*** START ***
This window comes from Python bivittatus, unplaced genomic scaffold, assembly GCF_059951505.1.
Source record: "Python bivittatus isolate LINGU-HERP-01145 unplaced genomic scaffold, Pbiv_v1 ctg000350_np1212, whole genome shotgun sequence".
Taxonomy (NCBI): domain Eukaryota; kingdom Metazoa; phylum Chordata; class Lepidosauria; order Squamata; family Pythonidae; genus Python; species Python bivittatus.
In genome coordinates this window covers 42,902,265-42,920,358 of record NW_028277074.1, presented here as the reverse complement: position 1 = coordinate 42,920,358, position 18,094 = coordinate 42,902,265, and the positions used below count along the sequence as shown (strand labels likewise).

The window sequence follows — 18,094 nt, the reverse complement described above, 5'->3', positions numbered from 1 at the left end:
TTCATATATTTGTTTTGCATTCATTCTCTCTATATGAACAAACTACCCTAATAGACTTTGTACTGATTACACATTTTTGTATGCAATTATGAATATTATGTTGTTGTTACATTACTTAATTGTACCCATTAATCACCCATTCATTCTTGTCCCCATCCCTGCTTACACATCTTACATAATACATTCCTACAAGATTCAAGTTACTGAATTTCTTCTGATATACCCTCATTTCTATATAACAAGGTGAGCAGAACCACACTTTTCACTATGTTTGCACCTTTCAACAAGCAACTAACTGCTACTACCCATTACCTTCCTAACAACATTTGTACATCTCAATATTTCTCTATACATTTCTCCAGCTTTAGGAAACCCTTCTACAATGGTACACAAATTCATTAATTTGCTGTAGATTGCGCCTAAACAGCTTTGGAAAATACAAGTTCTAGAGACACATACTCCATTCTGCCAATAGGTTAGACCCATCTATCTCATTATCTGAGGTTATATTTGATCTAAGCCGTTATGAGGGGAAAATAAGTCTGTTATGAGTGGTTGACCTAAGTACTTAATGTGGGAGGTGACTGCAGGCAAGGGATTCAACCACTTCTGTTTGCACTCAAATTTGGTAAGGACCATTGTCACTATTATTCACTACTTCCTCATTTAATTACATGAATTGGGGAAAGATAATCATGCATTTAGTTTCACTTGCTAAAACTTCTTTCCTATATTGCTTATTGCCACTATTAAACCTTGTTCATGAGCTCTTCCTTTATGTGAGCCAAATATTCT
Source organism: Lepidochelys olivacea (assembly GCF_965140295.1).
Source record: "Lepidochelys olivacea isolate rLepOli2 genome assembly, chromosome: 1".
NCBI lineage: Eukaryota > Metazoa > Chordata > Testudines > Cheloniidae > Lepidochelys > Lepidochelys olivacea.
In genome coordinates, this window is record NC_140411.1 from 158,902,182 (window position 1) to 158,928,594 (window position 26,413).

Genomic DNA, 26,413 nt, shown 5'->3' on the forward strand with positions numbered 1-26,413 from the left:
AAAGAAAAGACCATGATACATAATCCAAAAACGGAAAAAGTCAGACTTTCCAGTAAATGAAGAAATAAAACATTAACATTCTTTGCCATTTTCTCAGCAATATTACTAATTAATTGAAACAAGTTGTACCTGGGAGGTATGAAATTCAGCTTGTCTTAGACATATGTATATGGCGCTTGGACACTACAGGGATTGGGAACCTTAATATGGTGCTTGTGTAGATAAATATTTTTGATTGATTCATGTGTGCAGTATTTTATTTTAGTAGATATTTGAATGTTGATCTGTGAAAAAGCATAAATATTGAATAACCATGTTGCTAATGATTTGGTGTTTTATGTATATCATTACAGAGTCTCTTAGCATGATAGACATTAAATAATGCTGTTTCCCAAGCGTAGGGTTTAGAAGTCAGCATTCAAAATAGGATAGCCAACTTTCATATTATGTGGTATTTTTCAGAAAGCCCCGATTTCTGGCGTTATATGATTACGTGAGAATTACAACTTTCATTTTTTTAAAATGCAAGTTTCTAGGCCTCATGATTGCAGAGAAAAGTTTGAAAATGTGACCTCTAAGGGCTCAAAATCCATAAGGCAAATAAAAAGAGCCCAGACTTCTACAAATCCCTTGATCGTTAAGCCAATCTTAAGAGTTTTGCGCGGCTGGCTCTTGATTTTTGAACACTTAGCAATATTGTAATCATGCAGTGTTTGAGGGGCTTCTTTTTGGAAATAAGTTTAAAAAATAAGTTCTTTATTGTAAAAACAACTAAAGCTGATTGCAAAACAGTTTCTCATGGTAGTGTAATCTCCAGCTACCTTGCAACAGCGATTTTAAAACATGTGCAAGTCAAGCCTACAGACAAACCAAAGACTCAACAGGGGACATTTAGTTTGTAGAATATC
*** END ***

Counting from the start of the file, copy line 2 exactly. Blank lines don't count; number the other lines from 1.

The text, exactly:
Source record: "Python bivittatus isolate LINGU-HERP-01145 unplaced genomic scaffold, Pbiv_v1 ctg000350_np1212, whole genome shotgun sequence".